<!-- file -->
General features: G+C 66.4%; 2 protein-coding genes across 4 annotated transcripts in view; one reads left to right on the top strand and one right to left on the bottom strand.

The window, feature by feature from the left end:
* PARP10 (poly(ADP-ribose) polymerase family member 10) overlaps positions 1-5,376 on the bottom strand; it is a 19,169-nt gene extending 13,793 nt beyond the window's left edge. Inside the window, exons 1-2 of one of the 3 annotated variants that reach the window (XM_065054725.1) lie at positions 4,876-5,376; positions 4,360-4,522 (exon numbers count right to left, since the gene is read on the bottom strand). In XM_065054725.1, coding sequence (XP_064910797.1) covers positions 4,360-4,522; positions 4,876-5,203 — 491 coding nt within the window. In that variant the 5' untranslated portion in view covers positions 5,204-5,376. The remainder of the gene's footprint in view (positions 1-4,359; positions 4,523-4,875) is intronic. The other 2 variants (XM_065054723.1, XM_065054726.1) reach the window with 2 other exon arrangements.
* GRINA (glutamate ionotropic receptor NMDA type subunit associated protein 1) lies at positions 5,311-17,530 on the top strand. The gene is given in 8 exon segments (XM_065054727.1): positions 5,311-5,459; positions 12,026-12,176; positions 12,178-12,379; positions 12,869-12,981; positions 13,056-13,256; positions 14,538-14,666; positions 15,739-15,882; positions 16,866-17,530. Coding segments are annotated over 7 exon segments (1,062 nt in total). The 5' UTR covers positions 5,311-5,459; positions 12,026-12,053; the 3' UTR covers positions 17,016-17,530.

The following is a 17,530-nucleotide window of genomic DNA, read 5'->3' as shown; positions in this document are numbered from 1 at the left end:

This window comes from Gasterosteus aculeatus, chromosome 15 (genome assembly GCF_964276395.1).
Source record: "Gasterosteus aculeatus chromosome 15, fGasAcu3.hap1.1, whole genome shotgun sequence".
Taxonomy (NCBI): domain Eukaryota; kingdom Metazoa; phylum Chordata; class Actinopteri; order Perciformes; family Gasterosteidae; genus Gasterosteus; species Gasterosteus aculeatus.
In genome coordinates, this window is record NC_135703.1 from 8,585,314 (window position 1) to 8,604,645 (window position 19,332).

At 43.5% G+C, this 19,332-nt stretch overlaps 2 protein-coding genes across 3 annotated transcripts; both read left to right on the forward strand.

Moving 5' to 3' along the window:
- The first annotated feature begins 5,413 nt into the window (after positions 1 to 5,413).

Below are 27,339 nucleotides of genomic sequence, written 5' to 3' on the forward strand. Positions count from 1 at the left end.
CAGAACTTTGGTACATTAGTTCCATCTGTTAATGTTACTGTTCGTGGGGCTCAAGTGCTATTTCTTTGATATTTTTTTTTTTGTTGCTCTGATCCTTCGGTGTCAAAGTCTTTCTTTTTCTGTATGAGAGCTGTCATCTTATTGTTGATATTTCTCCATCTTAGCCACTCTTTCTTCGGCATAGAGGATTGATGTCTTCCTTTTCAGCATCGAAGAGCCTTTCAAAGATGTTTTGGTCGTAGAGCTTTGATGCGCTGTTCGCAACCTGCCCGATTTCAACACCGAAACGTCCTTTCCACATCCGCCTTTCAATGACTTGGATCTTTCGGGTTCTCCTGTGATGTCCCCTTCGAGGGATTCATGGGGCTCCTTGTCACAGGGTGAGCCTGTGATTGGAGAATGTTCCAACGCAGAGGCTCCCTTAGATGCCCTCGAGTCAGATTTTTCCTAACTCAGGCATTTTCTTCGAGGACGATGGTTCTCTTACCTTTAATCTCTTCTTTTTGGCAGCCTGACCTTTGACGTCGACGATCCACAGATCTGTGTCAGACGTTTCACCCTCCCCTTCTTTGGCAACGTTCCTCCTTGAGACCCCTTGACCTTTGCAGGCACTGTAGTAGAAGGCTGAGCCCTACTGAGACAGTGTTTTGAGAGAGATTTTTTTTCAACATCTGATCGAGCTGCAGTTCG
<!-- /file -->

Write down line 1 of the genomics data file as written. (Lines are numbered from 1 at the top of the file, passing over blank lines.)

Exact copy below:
General features: G+C 66.4%; 2 protein-coding genes across 4 annotated transcripts in view; one reads left to right on the top strand and one right to left on the bottom strand.